The common eider (Somateria mollissima) is a flagship species of the Baltic Sea, and an important link between the terrestrial and aquatic ecosystem: it feeds extensively on blue mussels while it is itself prey to a number of predators. The species’ population dynamics is representative for other ground-nesting waterbirds. The eider also exhibits a fascinating and diverse array of facultatively social parental care strategies. The population in the Baltic Sea is set in a precipitous decline, the reasons for which are debated. Rapidly increasing predation risk is likely one main driver of the decline. However, the relationship between food availability for eiders and the effects of increased predation is complex, considering the concomitant impacts of climate change. A better understanding of this complexity requires individual-based long-term monitoring of reproductive success and survival, as well as behavioural, cognitive and physiological responses to increased predation and other environmental stressors.
We have pursued these questions for over three decades using an individually marked population of eiders from the western Gulf of Finland. We aim to determine the eider’s adaptation potential to current and future conditions, and to identify novel solutions for halting the current population decline, with the potential to reconcile conflicts between conservation priorities for different species.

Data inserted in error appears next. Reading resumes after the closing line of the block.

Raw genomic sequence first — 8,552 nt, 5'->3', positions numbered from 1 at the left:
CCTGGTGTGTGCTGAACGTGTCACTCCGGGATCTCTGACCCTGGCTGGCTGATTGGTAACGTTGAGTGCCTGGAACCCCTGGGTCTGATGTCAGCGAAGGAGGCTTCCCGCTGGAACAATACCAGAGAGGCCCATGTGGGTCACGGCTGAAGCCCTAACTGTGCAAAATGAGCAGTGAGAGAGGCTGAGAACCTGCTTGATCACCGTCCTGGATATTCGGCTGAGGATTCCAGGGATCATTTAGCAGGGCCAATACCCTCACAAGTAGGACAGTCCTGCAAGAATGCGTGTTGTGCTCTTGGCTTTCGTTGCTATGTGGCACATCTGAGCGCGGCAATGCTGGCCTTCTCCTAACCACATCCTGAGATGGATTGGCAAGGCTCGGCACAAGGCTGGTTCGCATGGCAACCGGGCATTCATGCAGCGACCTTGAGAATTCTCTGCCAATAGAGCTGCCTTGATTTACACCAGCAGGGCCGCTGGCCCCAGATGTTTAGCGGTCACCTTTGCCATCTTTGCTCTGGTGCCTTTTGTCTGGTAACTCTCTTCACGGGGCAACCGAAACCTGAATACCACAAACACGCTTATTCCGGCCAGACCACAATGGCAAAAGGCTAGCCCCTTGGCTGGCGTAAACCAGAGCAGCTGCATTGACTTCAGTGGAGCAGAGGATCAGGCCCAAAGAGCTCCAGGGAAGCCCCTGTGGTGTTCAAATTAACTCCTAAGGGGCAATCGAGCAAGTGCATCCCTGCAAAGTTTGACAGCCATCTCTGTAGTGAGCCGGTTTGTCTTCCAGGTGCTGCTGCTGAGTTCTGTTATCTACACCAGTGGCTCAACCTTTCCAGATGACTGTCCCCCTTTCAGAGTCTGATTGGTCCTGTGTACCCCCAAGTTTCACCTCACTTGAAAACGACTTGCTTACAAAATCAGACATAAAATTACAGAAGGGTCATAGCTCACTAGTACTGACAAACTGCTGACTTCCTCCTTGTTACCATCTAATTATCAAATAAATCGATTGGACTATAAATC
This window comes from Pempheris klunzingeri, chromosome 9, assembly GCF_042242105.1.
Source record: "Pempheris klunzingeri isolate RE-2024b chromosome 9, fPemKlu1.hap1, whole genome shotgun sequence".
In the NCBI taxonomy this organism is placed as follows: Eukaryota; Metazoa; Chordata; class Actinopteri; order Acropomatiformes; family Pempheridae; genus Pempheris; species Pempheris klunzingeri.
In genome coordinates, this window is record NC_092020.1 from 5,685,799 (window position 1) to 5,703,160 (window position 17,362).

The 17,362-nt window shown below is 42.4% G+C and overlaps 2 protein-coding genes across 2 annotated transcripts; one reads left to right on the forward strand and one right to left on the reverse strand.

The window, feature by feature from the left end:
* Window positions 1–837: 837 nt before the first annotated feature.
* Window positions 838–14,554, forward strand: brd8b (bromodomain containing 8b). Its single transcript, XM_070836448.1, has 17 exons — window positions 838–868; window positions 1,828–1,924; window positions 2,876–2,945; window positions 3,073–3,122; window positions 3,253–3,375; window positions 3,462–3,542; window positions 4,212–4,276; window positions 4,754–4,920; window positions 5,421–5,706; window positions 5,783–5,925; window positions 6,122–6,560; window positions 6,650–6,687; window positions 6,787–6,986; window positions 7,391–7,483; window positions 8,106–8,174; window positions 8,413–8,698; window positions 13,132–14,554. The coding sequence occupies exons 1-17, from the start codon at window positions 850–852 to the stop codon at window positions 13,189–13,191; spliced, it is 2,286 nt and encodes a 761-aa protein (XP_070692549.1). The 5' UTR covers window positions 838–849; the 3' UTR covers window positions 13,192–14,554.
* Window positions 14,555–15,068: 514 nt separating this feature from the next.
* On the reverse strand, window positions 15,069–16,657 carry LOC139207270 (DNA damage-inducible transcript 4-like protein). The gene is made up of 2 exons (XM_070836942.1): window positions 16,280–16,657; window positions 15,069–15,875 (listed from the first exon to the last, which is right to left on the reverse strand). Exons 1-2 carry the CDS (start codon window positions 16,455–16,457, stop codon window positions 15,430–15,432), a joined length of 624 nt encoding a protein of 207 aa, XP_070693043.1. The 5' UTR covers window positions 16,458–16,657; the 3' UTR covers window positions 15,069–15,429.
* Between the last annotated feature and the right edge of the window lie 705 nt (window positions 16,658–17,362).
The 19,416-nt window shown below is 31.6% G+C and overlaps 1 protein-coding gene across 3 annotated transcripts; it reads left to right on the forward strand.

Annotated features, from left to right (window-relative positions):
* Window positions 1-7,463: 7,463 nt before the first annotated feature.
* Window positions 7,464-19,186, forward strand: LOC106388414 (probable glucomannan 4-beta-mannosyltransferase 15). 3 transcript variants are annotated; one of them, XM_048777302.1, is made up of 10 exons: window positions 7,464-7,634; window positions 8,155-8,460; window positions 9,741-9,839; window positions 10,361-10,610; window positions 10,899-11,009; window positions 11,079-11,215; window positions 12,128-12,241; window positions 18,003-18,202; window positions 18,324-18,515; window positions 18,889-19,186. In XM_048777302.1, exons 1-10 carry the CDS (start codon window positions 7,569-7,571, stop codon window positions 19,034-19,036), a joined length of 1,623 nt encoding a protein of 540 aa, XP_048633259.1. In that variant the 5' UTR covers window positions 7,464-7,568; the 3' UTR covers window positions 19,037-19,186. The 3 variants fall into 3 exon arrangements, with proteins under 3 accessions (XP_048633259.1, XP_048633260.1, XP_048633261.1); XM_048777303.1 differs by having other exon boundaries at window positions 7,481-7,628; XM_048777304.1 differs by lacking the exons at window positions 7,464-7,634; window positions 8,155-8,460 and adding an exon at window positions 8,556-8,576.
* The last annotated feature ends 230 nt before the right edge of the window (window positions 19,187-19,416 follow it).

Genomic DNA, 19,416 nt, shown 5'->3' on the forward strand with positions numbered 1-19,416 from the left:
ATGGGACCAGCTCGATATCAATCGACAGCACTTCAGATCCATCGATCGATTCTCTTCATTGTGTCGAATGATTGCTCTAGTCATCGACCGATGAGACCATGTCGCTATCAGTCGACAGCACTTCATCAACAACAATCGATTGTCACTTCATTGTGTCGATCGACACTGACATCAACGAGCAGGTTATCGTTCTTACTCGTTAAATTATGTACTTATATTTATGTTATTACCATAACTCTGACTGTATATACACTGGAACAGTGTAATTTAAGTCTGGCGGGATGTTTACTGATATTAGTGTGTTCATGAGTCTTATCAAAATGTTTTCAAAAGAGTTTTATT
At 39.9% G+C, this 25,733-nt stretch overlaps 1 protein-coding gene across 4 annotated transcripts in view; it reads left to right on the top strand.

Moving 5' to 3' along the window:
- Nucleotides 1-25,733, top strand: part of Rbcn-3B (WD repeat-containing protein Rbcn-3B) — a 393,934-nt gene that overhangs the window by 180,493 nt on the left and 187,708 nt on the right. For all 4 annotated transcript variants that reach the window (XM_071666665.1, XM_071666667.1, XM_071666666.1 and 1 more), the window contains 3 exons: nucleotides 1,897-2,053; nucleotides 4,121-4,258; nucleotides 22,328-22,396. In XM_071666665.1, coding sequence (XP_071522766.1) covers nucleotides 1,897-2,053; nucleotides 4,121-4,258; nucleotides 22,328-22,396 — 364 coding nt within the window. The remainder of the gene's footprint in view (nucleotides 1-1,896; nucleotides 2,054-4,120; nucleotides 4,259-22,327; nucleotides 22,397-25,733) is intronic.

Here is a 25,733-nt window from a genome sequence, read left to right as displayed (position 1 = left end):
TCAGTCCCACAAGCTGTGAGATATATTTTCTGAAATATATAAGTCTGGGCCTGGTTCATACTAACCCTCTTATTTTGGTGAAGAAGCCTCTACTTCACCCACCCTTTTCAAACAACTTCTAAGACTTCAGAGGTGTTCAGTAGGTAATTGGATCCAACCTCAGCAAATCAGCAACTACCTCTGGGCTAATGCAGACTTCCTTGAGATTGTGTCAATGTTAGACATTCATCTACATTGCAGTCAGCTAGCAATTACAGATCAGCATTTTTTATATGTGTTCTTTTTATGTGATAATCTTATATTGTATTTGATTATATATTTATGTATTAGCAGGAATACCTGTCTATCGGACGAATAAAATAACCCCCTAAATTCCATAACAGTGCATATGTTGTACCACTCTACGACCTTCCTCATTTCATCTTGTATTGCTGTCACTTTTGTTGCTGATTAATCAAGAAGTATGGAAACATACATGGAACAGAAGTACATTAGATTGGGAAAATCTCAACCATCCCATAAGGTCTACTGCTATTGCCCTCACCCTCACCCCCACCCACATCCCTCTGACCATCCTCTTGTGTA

Research group and collaborators:
MSc Bertille Mohring
Doc. Kim Jaatinen
|2020-2024||Predation on the endangered eider in a changing environment (PI Ida Hermansson) |
|2021-2023||Research and monitoring of common eiders (PI Kim Jaatinen) |
|2020-2023||The adaptive significance of individual stress coping in female eiders (Somateria mollissima) (PI Bertille Mohring) |
|2022||COPINGBIRD: A comparison of stress-coping strategies of eiders breeding in Kongsfjorden (Svalbard) and Tvärminne (RIS-ID 11858; PIs Børge Moe and Bertille Mohring) |
|2021-2022||Project 168333 (PI Markus Öst)|